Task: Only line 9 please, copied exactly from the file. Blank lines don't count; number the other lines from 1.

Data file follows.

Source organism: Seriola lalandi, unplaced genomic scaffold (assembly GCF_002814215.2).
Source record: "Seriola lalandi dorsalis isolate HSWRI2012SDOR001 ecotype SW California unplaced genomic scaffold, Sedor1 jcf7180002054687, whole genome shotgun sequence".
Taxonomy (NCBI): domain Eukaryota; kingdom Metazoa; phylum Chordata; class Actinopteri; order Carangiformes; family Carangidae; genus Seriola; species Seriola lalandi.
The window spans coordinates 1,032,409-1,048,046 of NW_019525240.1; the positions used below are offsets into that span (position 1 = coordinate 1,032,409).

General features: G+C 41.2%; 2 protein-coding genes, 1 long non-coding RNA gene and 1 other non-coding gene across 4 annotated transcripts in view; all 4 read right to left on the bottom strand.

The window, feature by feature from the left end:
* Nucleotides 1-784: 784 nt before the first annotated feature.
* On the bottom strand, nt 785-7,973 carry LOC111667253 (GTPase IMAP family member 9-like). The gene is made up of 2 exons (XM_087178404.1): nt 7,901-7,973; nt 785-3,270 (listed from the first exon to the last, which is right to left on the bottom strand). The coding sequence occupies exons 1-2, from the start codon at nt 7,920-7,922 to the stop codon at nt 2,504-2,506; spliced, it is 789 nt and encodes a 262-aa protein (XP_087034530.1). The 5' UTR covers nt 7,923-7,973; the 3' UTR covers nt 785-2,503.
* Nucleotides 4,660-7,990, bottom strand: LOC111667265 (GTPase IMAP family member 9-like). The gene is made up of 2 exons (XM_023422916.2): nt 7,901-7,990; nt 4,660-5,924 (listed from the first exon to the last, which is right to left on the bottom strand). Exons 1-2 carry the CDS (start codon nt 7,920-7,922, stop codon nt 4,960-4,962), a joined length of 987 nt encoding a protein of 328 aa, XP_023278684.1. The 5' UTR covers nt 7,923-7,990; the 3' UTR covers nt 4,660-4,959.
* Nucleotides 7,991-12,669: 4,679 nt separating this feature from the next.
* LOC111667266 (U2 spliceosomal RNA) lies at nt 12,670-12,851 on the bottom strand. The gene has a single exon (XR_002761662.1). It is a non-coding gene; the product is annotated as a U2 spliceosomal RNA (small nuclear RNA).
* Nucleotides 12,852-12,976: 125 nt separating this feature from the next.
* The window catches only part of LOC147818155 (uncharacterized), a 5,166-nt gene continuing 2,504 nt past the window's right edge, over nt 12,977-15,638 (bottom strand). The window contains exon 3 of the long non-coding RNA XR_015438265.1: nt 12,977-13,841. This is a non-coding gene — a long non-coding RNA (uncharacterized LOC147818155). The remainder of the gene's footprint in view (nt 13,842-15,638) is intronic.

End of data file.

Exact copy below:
* Nucleotides 4,660-7,990, bottom strand: LOC111667265 (GTPase IMAP family member 9-like). The gene is made up of 2 exons (XM_023422916.2): nt 7,901-7,990; nt 4,660-5,924 (listed from the first exon to the last, which is right to left on the bottom strand). Exons 1-2 carry the CDS (start codon nt 7,920-7,922, stop codon nt 4,960-4,962), a joined length of 987 nt encoding a protein of 328 aa, XP_023278684.1. The 5' UTR covers nt 7,923-7,990; the 3' UTR covers nt 4,660-4,959.